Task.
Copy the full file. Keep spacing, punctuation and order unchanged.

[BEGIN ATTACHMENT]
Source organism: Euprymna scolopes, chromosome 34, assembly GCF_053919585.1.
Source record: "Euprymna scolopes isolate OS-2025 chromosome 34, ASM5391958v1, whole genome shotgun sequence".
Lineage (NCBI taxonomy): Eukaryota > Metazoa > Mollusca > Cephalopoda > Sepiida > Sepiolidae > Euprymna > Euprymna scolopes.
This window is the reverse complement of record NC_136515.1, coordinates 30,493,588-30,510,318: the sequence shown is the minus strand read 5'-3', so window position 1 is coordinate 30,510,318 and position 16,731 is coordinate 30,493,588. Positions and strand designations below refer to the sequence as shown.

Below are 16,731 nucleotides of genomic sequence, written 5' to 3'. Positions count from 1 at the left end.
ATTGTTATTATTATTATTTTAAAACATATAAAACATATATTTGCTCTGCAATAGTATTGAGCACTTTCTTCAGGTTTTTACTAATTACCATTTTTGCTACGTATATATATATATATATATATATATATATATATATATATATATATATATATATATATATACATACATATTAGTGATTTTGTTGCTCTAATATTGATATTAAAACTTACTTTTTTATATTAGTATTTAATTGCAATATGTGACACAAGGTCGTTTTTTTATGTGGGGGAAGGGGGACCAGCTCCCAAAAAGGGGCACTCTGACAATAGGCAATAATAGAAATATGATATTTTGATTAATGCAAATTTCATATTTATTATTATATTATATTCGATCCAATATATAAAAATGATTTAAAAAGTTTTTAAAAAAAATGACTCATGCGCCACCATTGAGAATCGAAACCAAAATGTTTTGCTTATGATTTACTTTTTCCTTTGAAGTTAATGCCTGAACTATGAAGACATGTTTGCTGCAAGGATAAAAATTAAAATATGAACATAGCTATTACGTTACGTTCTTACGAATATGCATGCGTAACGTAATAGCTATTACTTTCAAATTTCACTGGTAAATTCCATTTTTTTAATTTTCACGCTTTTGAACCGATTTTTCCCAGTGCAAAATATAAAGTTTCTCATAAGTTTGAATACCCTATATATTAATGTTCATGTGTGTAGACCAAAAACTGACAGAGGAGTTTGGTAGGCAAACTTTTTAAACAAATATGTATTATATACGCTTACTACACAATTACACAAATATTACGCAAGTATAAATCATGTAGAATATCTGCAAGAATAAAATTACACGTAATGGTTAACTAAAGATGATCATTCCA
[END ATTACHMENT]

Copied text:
Source organism: Euprymna scolopes, chromosome 34, assembly GCF_053919585.1.
Source record: "Euprymna scolopes isolate OS-2025 chromosome 34, ASM5391958v1, whole genome shotgun sequence".
Lineage (NCBI taxonomy): Eukaryota > Metazoa > Mollusca > Cephalopoda > Sepiida > Sepiolidae > Euprymna > Euprymna scolopes.
This window is the reverse complement of record NC_136515.1, coordinates 30,493,588-30,510,318: the sequence shown is the minus strand read 5'-3', so window position 1 is coordinate 30,510,318 and position 16,731 is coordinate 30,493,588. Positions and strand designations below refer to the sequence as shown.

Below are 16,731 nucleotides of genomic sequence, written 5' to 3'. Positions count from 1 at the left end.
ATTGTTATTATTATTATTTTAAAACATATAAAACATATATTTGCTCTGCAATAGTATTGAGCACTTTCTTCAGGTTTTTACTAATTACCATTTTTGCTACGTATATATATATATATATATATATATATATATATATATATATATATATATATATATATATACATACATATTAGTGATTTTGTTGCTCTAATATTGATATTAAAACTTACTTTTTTATATTAGTATTTAATTGCAATATGTGACACAAGGTCGTTTTTTTATGTGGGGGAAGGGGGACCAGCTCCCAAAAAGGGGCACTCTGACAATAGGCAATAATAGAAATATGATATTTTGATTAATGCAAATTTCATATTTATTATTATATTATATTCGATCCAATATATAAAAATGATTTAAAAAGTTTTTAAAAAAAATGACTCATGCGCCACCATTGAGAATCGAAACCAAAATGTTTTGCTTATGATTTACTTTTTCCTTTGAAGTTAATGCCTGAACTATGAAGACATGTTTGCTGCAAGGATAAAAATTAAAATATGAACATAGCTATTACGTTACGTTCTTACGAATATGCATGCGTAACGTAATAGCTATTACTTTCAAATTTCACTGGTAAATTCCATTTTTTTAATTTTCACGCTTTTGAACCGATTTTTCCCAGTGCAAAATATAAAGTTTCTCATAAGTTTGAATACCCTATATATTAATGTTCATGTGTGTAGACCAAAAACTGACAGAGGAGTTTGGTAGGCAAACTTTTTAAACAAATATGTATTATATACGCTTACTACACAATTACACAAATATTACGCAAGTATAAATCATGTAGAATATCTGCAAGAATAAAATTACACGTAATGGTTAACTAAAGATGATCATTCCA